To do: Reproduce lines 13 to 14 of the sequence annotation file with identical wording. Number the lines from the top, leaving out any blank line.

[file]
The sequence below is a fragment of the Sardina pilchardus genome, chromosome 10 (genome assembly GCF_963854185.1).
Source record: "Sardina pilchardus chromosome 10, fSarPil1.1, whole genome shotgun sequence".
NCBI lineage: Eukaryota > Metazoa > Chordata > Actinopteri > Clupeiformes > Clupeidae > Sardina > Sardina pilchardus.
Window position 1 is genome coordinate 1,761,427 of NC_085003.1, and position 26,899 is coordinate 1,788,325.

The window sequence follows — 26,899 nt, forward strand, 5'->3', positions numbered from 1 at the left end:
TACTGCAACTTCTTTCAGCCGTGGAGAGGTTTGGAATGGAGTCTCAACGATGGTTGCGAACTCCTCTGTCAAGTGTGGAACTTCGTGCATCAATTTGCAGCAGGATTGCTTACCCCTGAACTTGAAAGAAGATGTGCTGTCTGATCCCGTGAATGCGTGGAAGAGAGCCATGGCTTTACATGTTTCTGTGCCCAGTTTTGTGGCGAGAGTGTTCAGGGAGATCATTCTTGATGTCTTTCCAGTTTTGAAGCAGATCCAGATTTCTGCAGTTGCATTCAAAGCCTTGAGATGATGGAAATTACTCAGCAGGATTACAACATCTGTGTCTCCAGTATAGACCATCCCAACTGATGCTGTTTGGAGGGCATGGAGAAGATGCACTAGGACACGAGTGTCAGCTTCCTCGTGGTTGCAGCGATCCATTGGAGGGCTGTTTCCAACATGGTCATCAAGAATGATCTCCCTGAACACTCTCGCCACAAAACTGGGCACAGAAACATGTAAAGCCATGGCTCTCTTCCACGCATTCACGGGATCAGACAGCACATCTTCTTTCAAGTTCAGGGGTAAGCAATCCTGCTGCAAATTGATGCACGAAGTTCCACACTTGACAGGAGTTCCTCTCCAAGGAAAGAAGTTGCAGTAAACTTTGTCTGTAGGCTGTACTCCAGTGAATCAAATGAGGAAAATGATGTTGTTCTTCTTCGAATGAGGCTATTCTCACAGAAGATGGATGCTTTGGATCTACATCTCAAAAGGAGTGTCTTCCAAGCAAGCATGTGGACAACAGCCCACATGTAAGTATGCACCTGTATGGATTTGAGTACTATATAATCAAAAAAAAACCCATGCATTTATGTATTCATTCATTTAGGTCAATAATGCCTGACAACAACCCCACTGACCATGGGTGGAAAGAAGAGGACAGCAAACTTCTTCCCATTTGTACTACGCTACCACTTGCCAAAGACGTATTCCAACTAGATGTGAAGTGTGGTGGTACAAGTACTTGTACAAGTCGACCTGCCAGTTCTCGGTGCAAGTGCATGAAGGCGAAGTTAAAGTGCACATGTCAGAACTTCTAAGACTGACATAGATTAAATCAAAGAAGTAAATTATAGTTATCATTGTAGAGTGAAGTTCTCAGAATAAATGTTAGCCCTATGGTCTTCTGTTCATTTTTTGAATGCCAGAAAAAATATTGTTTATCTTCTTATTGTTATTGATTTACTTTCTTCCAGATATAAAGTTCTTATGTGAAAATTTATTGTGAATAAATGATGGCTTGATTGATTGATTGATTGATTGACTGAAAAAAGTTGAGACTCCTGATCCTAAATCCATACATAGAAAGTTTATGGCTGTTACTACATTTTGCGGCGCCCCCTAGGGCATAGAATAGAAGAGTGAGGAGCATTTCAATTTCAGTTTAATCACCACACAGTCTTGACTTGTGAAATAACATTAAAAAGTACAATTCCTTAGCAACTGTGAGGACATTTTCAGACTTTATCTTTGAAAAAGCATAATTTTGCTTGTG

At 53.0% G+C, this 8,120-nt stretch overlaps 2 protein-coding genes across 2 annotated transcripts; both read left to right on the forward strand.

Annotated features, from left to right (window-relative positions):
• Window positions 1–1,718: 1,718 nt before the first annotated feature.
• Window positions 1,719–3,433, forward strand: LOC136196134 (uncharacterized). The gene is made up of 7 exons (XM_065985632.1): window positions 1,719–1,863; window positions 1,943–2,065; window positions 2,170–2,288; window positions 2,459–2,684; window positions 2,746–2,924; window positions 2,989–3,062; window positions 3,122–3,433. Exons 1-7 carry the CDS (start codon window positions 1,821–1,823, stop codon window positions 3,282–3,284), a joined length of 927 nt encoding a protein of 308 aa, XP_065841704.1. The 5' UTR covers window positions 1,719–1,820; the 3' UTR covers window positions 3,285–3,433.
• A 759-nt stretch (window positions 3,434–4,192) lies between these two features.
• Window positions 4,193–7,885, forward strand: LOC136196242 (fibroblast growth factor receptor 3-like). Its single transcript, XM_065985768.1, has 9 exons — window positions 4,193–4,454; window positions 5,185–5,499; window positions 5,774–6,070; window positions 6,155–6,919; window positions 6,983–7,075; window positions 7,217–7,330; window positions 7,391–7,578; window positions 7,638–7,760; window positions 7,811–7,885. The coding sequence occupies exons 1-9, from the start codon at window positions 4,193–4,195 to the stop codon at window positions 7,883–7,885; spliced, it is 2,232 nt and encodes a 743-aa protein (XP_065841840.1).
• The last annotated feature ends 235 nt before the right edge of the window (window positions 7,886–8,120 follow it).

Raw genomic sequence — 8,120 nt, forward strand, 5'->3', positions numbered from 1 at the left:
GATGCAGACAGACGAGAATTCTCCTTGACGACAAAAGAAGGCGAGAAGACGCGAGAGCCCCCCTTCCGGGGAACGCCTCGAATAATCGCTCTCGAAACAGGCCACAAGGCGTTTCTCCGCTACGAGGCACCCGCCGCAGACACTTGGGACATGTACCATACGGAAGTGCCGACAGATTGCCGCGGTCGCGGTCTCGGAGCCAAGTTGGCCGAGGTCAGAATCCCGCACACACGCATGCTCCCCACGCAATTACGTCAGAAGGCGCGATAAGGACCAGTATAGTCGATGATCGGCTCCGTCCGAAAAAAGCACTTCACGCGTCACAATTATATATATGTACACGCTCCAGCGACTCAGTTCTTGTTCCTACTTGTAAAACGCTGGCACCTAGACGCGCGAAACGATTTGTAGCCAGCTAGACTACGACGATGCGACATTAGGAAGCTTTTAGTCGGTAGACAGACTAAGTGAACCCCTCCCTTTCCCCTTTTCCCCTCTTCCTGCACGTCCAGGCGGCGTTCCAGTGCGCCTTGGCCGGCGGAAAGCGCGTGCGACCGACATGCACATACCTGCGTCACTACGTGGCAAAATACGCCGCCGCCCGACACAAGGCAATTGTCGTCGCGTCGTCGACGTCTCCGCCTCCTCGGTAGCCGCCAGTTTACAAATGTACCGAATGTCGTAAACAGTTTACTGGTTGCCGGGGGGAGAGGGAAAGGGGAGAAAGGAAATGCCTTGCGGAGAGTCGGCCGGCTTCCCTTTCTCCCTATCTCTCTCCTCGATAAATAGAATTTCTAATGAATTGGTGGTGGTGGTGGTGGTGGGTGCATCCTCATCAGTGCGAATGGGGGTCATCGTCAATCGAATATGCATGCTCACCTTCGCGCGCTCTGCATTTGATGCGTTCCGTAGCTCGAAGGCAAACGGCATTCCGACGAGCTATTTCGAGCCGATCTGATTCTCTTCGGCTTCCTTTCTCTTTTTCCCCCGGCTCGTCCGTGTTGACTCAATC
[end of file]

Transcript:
• The last annotated feature ends 235 nt before the right edge of the window (window positions 7,886–8,120 follow it).

Raw genomic sequence — 8,120 nt, forward strand, 5'->3', positions numbered from 1 at the left: